Others believe a series of missteps from management (like the controversy surrounding advertising) ultimately kept the Web 2.0-era platform from becoming more than it could have. Ownership of the site has changed hands multiple times since 2005 and while the site still exists with an Alexa rating of 134, it never reached its true potential.

XBAND console gaming network

Before Xbox Live, Nintendo’s Wi-Fi Connection and PlayStation Network, there was XBAND – an unofficial gaming network for the Super Nintendo and Sega Genesis. Developed by Catapult Entertainment and released in the mid 1990s, the XBAND was a modem that allowed SNES and Genesis gamers to connect to and compete against other players across the country.

The modem used dial-up to connect players which reportedly worked alright for less graphic-intensive games although titles like Mortal Kombat 3 were virtually unplayable. Gamers were charged a monthly subscription fee to use the service and even had access to e-mail, leaderboards and daily newsletters.

Only a handful of advertisements for XBAND were ever produced and combined with the limitation of a dial-up connection as well as the fact that Catapult Entertainment had to reverse engineer each game individually to enable network play, the service had little chance to succeed. As such, it shut down on April 1997.

Nintendo Power Glove motion controller

The Wizard, a film starring Fred Savage that follows video game prodigy Jimmy Woods, is perhaps best known for giving American gamers their first look at Super Mario Bros. 3 months before its release (and revealing the location of one of the game’s three warp whistles). While the title went on to earn a Guinness World Record as the best-selling video game to be sold separately from a system, it’s a different product that was prominently featured in the movie that served as a precursor to another hit from Nintendo: the Power Glove.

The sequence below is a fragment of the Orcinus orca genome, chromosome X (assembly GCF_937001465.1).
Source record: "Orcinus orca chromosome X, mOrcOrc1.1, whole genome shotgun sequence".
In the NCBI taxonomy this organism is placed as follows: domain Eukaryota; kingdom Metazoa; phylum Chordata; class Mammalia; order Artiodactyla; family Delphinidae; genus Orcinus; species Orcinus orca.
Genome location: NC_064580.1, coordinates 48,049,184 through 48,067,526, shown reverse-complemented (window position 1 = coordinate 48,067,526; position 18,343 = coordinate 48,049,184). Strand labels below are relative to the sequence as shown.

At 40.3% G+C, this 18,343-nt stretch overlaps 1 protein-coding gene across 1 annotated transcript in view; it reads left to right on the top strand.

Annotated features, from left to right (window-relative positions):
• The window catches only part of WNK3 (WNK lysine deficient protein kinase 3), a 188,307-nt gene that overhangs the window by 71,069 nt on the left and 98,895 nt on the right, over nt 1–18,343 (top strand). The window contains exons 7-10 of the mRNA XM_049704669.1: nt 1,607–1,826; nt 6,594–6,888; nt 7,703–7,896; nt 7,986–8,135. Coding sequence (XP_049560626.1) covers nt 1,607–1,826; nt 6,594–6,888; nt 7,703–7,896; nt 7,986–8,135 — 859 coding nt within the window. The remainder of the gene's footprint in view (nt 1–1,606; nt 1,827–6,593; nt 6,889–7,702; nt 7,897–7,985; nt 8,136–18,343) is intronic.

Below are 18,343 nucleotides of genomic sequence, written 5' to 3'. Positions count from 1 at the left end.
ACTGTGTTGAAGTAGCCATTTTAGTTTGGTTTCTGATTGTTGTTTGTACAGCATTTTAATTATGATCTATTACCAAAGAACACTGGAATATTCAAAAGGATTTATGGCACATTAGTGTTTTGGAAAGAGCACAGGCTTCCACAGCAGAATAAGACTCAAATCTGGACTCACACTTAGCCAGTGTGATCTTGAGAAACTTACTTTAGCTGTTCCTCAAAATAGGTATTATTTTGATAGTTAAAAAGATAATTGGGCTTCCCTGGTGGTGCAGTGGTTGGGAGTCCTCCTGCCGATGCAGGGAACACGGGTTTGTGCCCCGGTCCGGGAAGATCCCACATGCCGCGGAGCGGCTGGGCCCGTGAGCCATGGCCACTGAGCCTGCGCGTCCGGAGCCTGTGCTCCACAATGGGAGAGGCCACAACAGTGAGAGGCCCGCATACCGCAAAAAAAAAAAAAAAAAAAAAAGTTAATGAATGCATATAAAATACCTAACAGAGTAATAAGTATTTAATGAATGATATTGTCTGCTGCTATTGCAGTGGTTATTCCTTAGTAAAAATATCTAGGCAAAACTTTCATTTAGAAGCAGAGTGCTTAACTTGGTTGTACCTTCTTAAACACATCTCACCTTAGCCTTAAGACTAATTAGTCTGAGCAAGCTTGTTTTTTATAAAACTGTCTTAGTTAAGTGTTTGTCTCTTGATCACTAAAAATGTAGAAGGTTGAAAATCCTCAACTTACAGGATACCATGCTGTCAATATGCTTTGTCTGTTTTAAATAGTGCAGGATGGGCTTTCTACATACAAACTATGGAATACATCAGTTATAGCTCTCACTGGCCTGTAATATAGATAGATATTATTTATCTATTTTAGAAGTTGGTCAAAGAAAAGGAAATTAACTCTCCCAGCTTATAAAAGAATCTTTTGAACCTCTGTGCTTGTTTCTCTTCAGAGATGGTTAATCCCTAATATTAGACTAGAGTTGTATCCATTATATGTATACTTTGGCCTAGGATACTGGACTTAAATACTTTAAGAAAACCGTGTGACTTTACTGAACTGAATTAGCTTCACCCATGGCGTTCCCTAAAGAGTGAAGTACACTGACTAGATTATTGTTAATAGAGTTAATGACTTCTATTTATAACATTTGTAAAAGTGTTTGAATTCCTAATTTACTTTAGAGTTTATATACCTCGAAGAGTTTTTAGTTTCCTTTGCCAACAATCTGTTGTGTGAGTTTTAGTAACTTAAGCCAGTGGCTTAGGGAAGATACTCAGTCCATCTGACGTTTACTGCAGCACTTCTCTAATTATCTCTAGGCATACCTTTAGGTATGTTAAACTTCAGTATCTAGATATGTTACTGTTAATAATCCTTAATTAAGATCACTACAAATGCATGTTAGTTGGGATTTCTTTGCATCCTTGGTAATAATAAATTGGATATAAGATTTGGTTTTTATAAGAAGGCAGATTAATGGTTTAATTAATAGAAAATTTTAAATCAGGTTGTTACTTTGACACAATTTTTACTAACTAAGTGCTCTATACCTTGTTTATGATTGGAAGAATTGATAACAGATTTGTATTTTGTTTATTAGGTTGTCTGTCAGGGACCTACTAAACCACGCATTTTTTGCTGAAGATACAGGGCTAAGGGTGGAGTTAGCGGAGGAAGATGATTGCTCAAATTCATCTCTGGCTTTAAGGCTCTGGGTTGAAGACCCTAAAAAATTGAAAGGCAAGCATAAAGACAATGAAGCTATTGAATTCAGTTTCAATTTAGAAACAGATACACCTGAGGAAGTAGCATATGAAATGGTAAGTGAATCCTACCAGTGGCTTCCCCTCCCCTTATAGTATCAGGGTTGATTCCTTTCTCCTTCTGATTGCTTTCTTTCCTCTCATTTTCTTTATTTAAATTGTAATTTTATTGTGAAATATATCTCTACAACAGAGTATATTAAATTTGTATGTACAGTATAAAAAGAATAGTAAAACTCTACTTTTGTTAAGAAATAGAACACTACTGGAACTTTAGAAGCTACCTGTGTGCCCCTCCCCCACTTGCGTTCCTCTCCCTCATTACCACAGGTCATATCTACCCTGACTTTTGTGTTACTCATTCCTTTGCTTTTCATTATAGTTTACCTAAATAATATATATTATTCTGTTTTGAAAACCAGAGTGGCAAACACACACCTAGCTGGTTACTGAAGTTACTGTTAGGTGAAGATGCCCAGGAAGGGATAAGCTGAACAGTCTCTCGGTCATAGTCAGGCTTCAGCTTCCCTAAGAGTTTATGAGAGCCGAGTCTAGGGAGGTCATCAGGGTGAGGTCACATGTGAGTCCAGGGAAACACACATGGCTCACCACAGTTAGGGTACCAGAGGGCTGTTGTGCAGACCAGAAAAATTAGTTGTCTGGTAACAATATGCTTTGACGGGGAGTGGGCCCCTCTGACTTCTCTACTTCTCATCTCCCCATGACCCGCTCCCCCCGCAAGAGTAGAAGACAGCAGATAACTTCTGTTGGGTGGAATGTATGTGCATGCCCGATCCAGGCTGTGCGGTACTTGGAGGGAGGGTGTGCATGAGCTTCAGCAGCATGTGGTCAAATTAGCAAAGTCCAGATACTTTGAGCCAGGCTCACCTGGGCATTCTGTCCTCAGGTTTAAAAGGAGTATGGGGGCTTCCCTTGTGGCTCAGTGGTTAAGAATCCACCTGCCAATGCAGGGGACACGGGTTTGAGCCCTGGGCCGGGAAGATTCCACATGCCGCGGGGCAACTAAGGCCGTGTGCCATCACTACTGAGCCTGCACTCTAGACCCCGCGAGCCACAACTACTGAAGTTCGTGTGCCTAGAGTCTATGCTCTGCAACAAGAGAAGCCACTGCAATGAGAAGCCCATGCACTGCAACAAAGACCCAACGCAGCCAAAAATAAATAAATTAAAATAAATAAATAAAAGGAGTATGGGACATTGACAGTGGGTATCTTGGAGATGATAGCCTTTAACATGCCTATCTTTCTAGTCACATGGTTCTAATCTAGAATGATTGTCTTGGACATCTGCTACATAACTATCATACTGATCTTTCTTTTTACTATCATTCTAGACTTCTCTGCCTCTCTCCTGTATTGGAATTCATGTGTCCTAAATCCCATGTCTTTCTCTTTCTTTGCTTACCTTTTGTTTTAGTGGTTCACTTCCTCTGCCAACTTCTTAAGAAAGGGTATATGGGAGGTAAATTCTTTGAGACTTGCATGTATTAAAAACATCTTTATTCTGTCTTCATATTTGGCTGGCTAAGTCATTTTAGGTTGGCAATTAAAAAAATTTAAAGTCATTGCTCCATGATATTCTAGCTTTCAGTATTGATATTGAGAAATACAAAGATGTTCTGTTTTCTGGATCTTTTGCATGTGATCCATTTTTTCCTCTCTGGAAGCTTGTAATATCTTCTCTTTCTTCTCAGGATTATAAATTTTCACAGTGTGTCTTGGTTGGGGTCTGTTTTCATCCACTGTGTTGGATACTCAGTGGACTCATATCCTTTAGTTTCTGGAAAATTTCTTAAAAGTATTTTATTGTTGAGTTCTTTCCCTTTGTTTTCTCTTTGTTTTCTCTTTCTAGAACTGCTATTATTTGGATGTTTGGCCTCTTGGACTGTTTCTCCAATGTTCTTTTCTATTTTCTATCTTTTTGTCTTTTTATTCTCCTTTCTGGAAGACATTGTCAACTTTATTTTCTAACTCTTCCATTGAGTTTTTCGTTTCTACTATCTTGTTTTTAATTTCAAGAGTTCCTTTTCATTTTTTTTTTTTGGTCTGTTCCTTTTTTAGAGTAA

The Power Glove was a motion controller accessory for the original Nintendo console. It was released in 1989 and billed as the first device of its kind to recreate human hand movements on a television screen in real time. It featured traditional NES buttons on the forearm as well as a bank of programmable buttons.

Despite being backed by Nintendo, the company wasn’t involved in the design or release of the accessory. Only two games were ever released with specific features designed for the Power Glove and considering the fact that it wasn’t terribly accurate nor easy to use, it only sold 100,000 units in the US. What it did do, however, was help pave the way for another hit Nintendo product, the motion-sensing remote that shipped with the Wii console in 2006.

Palm Treo smartphone

Apple’s iPhone is often credited with jumpstarting the smartphone revolution but it wasn’t the first device to pioneer many of the features it shipped with. Originally developed by Handspring, Palm’s Treo line of smartphones first hit the scene in 2002 and really began to outpace the competition by late 2004.

During the mid-2000s, the Treo was the smartphone to beat. Multiple models were released over the years and included features like a touchscreen display, Bluetooth support, removable battery, a full QWERTY keyboard and a camera. Most devices shipped with Palm OS 5 although a handful were also available running Windows Mobile near the end of the Treo’s run.

I recall writing an editorial in mid-2007 just ahead of the iPhone’s launch where I compared Apple’s upcoming phone with the Palm Treo 700p. I ultimately found the Treo could do nearly everything the iPhone could, albeit not as gracefully, and there was a solid third-party app market at the time in Palm’s corner.